Some might think character no longer matters to evangelical Christians. And Merritt provides some evidence that indicates it might very well be the case. He notes that for the 1992 presidential election of Bush/Clinton, Republicans were concerned about Clinton's morality. Christians criticized the candidate for being a draft dodger and his lack of marital fidelity yet in 2016 overwhelmingly voted for just such a man. In 2011, only 30 percent of evangelicals believed an immoral man could be an effective and good leader. In 2016, that number had jumped to 72 percent. (Loc 144/3042) It would seem evangelicals no longer value upstanding character.
Losing the value of character comes at a high price, Merritt says. Are we personally maintaining a high standard of character? Are we training our children in godly character traits? He reminds us character does not develop by accident. He has written this book to remind us of godly character traits and encourage us to develop them. He writes about integrity, honesty, humility, loyalty, honor, respect, authenticity, generosity, courage, perseverance, self control, forgiveness, and faithfulness.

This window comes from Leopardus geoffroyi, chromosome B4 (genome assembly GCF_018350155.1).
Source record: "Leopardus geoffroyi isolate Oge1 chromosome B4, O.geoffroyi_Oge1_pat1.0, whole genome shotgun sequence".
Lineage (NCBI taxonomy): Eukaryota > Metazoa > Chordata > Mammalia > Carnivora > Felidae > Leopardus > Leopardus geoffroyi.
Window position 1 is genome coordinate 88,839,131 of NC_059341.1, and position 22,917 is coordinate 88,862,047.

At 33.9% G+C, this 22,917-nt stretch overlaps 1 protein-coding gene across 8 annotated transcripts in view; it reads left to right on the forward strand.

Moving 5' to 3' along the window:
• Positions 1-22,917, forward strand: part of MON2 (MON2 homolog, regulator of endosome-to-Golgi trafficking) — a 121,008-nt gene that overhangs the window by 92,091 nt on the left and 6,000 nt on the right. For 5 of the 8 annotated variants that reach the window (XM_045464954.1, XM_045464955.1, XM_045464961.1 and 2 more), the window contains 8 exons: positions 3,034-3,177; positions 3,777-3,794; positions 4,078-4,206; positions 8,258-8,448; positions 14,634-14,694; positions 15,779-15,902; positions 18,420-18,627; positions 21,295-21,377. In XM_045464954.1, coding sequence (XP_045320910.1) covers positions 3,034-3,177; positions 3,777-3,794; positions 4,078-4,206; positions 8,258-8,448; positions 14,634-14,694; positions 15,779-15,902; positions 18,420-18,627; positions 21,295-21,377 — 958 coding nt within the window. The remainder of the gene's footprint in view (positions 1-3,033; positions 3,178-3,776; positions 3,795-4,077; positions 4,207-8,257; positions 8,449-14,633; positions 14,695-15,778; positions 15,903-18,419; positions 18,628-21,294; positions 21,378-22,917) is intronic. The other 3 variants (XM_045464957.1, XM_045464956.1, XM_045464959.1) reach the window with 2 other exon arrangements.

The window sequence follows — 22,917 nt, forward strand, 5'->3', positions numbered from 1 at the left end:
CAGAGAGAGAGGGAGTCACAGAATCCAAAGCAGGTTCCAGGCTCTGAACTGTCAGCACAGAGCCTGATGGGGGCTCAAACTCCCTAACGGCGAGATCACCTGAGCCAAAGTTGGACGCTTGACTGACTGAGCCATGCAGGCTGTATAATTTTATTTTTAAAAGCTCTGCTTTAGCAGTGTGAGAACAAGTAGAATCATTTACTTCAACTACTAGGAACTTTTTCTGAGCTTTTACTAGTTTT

I like how Merritt has structured his writing. He tells stories as illustrations, including some of his own, ones from the Bible and the example of Jesus. He even includes some funny stories. He has thoughtful commentary on each of the character traits and provides some practical suggestions for developing them.
I recommend this book to evangelical Christians. It is a penetrating reminder that character matters and ignoring godly character has serious consequences.
My rating: 4/5 stars.
James Merritt (PhD) is a pastor, author, past president of the Southern Baptist Convention, and host of the Touching Lives television program. He has been interviewed by several media venues. He lives with his family outside Atlanta, Georgia.
Harvest House Publishers, 256 pages.
I received a complimentary egalley of this book from the publisher. My comments are an independent and honest review.